Compensation possible over Novopay woes

MICHELLE COOKE
Last updated 09:11 29/11/2012

Relevant offers

National

Club considers closing historic Tararua hut after vandals tramp in to trash it Gamers honoured by police for helping distressed woman Police hunting for white van with 'F' word scrawled across its back door Benjamin Mugisho and Beatrice Faumuina captivate Kea Inspire audience Capital Connection saved for three years Children's free GP visits kick in tomorrow Government to spend $13.9 billion on transport Colin Craig's lawyers in talks over Rachel MacGregor saga Helen Clark in emotional ceremony at Auckland women's prison Alzheimer's sufferer missing in Upper Hutt bush found but condition critical

Compensation has not been ruled out for schools which are spending unpaid hours sorting out the Novopay system, the Ministry of Education says.

Support staff have been in tears while principals have spent hours of their own time sorting out their staff's pay, said Paul Goulter, national secretary of teachers' union the New Zealand Educational Institute.

NZEI surveyed just over 100 schools and their potential claim for compensation was hundreds of thousands of dollars, Goulter said.

That number was just a drop in the bucket when all of the country's schools were taken into consideration, he said.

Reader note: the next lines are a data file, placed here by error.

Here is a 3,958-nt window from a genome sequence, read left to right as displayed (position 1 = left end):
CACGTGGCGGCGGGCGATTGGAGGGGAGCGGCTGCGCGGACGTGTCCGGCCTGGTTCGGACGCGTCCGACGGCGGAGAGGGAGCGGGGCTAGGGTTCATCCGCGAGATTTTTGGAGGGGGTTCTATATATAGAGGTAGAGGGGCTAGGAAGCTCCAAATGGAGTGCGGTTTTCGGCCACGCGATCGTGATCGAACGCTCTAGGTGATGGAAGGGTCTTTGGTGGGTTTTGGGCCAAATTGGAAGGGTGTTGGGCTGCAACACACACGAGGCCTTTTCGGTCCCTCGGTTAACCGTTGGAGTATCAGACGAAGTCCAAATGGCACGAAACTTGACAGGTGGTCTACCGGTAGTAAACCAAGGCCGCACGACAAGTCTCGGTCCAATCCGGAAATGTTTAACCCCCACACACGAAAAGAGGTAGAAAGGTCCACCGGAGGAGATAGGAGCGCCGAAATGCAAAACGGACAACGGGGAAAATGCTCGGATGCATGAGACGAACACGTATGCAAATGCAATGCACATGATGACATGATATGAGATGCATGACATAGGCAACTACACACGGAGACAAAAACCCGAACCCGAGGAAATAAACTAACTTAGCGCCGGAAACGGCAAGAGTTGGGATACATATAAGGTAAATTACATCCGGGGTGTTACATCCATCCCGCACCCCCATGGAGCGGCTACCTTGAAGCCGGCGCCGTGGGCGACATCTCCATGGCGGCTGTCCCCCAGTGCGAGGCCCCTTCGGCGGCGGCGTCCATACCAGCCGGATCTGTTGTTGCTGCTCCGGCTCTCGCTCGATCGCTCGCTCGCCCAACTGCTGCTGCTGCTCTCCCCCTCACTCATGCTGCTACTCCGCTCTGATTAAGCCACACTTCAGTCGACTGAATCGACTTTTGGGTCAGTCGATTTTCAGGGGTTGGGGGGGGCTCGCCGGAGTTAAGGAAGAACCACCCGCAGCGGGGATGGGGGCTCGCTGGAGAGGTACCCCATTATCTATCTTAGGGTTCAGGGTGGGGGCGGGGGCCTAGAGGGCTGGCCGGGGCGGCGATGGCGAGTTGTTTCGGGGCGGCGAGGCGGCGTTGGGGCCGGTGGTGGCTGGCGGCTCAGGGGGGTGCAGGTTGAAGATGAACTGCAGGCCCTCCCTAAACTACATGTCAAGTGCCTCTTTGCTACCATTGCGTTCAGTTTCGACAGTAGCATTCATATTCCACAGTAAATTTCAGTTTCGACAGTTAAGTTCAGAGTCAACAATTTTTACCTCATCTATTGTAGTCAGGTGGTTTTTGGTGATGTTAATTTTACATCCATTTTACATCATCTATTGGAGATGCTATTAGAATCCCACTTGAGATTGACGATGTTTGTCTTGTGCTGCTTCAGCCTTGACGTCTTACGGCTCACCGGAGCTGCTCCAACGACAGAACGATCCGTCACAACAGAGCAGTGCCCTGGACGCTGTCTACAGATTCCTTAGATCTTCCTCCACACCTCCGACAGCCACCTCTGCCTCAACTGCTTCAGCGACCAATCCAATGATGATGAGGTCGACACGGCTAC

"One can assume it will be more than that," he said. "It's like an adding machine.

"It's a hell of a lot. We were initially surprised by it but what the schools are doing doesn't surprise us at all."

Teachers, and particularly principals, were having to spend some class time and their own time working on the pay system, he said.

Ministry of Education group manager Rebecca Elvy told TVNZ that compensation for schools had not been ruled out but it was not currently the ministry's focus.

"We haven't ruled out compensation completely....but we need to focus now on fixing the system."

The ministry has already said it would reimburse schools for additional audit costs related to the new payroll system.

It would not go into detail on the contract it had with Australian company Talent2, which rolled out the system.

Goulter said that while it wasn't fair, he expected taxpayers would end up having to compensate school staff.

An independent review into the pay system would commence early next year.

There have been more than 8000 errors involving teachers being underpaid, overpaid or not at all since it was launched in August.

Ad Feedback

- Stuff

Special offers

Featured Promotions

Sponsored Content